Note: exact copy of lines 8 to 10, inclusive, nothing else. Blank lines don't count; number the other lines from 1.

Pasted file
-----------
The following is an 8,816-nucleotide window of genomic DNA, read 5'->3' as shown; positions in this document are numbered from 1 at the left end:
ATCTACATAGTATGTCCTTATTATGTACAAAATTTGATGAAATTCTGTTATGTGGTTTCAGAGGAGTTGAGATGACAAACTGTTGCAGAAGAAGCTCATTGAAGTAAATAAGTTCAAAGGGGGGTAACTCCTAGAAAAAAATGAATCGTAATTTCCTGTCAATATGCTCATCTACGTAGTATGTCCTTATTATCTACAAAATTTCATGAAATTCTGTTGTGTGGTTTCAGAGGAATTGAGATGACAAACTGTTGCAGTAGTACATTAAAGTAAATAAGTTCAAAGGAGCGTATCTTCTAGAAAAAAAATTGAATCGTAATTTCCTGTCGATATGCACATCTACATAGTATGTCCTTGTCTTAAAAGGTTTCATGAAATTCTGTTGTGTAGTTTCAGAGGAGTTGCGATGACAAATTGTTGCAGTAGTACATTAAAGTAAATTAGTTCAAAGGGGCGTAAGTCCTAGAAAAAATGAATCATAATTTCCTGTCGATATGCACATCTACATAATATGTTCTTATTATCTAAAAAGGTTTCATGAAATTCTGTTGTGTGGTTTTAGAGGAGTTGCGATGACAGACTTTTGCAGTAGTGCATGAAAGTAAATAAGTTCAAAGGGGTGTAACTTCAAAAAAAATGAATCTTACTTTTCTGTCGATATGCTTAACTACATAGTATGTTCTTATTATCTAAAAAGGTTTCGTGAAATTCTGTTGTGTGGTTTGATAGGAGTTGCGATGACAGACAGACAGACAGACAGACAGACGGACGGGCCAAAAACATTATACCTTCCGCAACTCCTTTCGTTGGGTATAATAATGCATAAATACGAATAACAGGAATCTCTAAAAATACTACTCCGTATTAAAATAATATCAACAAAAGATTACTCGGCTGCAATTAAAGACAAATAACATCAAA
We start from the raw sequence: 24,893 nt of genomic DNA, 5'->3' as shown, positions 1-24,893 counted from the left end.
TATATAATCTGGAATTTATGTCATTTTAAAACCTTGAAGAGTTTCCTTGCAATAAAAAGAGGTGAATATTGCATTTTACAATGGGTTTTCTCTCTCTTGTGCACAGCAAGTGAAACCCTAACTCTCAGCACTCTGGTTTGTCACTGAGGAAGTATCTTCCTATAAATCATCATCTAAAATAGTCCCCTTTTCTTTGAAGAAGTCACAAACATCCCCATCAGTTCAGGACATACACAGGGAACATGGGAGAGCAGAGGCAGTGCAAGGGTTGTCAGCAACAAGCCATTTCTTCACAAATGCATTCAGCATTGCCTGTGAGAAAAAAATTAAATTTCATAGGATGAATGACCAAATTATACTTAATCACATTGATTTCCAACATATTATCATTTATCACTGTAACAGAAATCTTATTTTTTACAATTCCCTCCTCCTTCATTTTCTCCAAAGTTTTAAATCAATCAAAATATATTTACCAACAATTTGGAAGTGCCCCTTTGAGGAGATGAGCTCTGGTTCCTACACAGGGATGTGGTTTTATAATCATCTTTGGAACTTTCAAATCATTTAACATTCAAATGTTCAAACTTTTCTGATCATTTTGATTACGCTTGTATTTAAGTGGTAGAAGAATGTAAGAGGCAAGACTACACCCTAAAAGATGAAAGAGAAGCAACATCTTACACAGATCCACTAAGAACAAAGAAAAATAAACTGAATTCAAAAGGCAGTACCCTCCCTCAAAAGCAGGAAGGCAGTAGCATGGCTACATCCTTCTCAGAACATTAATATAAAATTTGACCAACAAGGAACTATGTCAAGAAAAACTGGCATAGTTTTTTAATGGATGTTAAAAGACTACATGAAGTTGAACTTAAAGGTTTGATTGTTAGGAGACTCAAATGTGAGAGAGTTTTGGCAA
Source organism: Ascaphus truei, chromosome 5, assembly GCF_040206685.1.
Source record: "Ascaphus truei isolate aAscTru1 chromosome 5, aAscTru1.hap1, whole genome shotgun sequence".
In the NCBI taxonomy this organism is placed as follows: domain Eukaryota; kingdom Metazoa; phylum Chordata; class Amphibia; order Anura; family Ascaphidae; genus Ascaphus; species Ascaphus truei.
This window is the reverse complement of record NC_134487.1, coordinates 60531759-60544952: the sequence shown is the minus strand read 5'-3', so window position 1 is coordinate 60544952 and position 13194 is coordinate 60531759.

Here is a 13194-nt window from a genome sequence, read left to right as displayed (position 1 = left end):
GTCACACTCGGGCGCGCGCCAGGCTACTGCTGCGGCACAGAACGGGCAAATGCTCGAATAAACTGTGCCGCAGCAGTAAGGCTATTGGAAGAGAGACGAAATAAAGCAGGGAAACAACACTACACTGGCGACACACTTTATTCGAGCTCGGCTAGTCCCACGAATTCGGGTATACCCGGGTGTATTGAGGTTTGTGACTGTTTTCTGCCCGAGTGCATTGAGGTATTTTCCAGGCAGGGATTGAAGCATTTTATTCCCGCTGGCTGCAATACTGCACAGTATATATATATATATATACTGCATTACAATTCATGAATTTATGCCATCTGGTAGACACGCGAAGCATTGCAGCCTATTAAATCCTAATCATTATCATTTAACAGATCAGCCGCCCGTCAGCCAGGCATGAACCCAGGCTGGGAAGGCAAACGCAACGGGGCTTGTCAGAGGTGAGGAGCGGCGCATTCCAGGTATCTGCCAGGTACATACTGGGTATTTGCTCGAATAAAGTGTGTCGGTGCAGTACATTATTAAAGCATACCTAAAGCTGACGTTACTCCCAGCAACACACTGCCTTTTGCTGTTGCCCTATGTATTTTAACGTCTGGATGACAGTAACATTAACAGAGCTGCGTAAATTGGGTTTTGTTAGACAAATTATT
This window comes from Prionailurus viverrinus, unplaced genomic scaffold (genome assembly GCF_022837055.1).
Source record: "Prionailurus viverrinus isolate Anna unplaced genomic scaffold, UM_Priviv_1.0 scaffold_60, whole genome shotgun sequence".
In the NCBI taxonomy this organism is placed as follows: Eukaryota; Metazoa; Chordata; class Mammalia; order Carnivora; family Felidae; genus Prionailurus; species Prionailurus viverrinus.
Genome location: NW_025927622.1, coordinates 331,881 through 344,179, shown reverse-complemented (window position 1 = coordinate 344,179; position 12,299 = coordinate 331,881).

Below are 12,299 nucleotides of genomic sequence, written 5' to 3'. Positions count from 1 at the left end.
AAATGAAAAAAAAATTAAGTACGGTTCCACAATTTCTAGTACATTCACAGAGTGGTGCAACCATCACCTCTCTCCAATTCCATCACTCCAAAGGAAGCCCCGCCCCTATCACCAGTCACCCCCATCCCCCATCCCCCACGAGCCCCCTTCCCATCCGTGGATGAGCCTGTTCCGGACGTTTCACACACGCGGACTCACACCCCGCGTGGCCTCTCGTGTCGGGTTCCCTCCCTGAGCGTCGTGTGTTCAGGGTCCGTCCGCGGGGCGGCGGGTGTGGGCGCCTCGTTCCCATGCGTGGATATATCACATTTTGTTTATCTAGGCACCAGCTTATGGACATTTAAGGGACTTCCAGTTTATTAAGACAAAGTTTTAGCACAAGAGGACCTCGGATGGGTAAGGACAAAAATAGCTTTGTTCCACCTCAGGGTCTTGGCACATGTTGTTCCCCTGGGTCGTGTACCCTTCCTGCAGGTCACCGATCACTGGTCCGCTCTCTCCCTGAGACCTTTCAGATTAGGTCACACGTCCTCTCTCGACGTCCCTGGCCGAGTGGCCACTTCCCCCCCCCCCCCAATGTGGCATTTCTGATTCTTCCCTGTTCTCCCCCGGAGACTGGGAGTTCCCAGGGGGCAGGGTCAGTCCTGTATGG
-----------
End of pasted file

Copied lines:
This window is the reverse complement of record NC_134487.1, coordinates 60531759-60544952: the sequence shown is the minus strand read 5'-3', so window position 1 is coordinate 60544952 and position 13194 is coordinate 60531759.

Here is a 13194-nt window from a genome sequence, read left to right as displayed (position 1 = left end):
GTCACACTCGGGCGCGCGCCAGGCTACTGCTGCGGCACAGAACGGGCAAATGCTCGAATAAACTGTGCCGCAGCAGTAAGGCTATTGGAAGAGAGACGAAATAAAGCAGGGAAACAACACTACACTGGCGACACACTTTATTCGAGCTCGGCTAGTCCCACGAATTCGGGTATACCCGGGTGTATTGAGGTTTGTGACTGTTTTCTGCCCGAGTGCATTGAGGTATTTTCCAGGCAGGGATTGAAGCATTTTATTCCCGCTGGCTGCAATACTGCACAGTATATATATATATATATACTGCATTACAATTCATGAATTTATGCCATCTGGTAGACACGCGAAGCATTGCAGCCTATTAAATCCTAATCATTATCATTTAACAGATCAGCCGCCCGTCAGCCAGGCATGAACCCAGGCTGGGAAGGCAAACGCAACGGGGCTTGTCAGAGGTGAGGAGCGGCGCATTCCAGGTATCTGCCAGGTACATACTGGGTATTTGCTCGAATAAAGTGTGTCGGTGCAGTACATTATTAAAGCATACCTAAAGCTGACGTTACTCCCAGCAACACACTGCCTTTTGCTGTTGCCCTATGTATTTTAACGTCTGGATGACAGTAACATTAACAGAGCTGCGTAAATTGGGTTTTGTTAGACAAATTATT